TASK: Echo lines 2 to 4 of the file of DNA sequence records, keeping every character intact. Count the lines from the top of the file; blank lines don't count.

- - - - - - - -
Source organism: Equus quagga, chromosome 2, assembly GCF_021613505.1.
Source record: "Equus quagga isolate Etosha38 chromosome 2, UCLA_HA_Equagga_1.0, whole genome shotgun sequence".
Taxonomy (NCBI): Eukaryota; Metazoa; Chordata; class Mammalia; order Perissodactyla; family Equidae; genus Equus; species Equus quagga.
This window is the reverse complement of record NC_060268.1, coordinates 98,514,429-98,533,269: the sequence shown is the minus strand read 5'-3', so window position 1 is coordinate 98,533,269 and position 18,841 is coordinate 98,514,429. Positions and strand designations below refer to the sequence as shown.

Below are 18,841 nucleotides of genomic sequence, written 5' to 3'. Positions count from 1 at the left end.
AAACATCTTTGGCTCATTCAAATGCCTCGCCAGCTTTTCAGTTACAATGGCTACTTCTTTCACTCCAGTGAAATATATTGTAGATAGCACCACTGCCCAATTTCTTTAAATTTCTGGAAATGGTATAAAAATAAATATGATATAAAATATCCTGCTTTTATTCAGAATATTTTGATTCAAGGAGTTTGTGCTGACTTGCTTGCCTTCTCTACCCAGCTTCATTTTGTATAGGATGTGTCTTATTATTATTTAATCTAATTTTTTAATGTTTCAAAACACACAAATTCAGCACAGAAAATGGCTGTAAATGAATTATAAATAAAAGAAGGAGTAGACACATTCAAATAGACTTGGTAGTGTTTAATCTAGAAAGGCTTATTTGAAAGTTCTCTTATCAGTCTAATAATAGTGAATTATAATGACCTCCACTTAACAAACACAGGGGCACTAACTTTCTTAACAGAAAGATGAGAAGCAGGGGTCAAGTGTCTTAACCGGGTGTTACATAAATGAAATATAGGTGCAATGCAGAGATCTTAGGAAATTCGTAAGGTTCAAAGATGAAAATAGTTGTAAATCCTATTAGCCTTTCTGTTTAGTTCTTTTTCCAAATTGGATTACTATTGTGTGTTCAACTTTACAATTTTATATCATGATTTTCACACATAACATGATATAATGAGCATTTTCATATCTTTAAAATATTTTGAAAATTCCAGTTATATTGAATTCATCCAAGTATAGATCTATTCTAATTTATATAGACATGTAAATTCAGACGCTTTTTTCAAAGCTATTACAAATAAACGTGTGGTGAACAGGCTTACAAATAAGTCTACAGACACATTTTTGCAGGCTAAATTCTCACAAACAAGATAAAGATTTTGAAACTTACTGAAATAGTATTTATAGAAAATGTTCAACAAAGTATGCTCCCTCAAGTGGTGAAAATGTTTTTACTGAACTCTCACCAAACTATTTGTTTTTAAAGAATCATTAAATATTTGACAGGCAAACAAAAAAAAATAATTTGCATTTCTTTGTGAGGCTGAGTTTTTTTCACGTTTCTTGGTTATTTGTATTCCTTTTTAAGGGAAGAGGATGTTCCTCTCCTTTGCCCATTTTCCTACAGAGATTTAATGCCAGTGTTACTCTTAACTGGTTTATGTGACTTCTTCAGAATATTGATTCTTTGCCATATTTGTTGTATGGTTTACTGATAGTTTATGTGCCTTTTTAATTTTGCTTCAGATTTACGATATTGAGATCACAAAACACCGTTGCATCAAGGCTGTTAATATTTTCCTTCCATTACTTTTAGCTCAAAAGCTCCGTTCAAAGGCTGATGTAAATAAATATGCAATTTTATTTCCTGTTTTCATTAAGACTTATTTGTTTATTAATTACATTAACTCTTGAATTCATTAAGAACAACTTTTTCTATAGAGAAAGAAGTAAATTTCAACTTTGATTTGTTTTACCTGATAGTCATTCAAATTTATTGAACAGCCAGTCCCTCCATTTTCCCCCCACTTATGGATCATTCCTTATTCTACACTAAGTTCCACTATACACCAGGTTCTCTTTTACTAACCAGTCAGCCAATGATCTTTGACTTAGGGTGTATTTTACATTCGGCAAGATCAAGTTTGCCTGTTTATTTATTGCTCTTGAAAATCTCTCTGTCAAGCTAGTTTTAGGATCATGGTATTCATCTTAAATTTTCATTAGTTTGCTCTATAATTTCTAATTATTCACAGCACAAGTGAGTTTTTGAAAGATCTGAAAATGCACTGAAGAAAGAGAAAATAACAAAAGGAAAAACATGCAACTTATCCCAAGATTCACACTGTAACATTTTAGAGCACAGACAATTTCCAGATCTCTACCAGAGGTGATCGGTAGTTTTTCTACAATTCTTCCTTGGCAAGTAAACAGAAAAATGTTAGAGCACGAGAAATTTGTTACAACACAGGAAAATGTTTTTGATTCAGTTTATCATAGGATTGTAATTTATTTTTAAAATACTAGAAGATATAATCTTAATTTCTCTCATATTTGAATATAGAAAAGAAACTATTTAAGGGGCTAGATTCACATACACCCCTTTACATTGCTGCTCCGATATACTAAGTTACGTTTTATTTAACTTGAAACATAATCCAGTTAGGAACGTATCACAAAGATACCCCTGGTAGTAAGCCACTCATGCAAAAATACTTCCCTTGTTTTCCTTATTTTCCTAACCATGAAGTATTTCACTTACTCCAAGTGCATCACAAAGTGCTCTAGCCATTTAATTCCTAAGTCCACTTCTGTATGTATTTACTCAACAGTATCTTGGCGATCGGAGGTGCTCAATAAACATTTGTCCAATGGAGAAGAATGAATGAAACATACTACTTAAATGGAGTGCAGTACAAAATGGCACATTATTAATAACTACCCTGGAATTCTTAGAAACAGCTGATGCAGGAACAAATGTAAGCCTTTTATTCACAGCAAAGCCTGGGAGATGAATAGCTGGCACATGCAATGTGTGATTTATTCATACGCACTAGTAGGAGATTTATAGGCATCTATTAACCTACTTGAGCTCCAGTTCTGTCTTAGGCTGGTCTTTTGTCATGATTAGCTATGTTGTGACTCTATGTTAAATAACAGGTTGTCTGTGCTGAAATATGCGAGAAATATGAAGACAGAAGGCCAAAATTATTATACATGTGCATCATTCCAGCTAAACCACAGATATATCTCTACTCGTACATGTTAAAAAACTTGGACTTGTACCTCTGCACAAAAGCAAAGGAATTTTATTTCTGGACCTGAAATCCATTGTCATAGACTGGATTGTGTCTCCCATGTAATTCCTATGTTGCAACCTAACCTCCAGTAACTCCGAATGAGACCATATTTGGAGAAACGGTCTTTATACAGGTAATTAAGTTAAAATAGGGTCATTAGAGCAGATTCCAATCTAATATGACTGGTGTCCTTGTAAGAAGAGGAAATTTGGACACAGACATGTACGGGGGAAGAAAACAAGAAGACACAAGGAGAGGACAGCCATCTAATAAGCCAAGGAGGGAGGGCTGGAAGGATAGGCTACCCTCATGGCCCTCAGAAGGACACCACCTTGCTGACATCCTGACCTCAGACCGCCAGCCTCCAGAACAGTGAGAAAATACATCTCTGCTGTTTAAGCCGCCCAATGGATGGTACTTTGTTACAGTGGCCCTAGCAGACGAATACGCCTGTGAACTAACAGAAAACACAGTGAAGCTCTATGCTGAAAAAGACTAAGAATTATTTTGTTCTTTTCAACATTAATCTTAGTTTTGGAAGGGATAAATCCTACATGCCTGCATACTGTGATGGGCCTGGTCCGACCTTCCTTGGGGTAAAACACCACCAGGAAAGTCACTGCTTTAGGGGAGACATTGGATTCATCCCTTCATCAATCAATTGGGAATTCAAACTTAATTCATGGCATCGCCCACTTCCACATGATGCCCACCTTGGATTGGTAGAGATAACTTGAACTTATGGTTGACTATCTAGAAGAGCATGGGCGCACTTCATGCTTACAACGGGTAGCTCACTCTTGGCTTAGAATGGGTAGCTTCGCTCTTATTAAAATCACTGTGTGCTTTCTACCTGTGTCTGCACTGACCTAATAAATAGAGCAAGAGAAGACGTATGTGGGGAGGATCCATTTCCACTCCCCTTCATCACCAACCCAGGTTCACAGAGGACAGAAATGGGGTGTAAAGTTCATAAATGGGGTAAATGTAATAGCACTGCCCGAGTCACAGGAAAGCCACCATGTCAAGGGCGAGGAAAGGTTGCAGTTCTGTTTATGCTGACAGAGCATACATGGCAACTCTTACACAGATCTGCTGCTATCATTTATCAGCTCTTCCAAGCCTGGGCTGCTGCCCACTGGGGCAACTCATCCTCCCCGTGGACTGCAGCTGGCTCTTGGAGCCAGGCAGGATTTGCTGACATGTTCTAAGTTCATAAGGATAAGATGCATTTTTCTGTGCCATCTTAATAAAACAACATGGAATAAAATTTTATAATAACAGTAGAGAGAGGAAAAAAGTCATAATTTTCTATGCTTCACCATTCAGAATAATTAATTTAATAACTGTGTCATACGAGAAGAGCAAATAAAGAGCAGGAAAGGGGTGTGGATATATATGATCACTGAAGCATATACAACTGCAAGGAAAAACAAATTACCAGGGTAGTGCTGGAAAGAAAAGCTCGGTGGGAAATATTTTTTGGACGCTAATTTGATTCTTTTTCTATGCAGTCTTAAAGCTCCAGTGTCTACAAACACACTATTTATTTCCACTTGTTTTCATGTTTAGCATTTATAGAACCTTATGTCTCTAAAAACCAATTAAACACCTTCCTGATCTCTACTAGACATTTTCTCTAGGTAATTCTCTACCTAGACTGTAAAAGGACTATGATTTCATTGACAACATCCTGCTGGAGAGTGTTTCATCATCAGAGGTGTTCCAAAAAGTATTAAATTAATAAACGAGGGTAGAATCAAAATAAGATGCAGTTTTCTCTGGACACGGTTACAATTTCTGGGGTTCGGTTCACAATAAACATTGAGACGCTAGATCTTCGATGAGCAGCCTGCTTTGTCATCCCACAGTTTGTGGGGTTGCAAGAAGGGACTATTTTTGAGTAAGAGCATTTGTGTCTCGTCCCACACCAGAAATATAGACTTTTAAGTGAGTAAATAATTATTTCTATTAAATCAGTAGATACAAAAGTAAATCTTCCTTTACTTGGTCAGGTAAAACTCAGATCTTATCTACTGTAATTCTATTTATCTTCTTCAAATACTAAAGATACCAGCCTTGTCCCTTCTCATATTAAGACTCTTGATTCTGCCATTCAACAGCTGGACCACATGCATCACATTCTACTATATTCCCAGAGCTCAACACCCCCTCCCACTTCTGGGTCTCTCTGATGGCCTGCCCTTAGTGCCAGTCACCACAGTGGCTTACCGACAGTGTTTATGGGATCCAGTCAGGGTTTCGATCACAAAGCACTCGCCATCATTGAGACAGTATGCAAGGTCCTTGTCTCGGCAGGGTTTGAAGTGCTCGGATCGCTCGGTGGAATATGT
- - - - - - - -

Source record: "Equus quagga isolate Etosha38 chromosome 2, UCLA_HA_Equagga_1.0, whole genome shotgun sequence".
Taxonomy (NCBI): Eukaryota; Metazoa; Chordata; class Mammalia; order Perissodactyla; family Equidae; genus Equus; species Equus quagga.
This window is the reverse complement of record NC_060268.1, coordinates 98,514,429-98,533,269: the sequence shown is the minus strand read 5'-3', so window position 1 is coordinate 98,533,269 and position 18,841 is coordinate 98,514,429. Positions and strand designations below refer to the sequence as shown.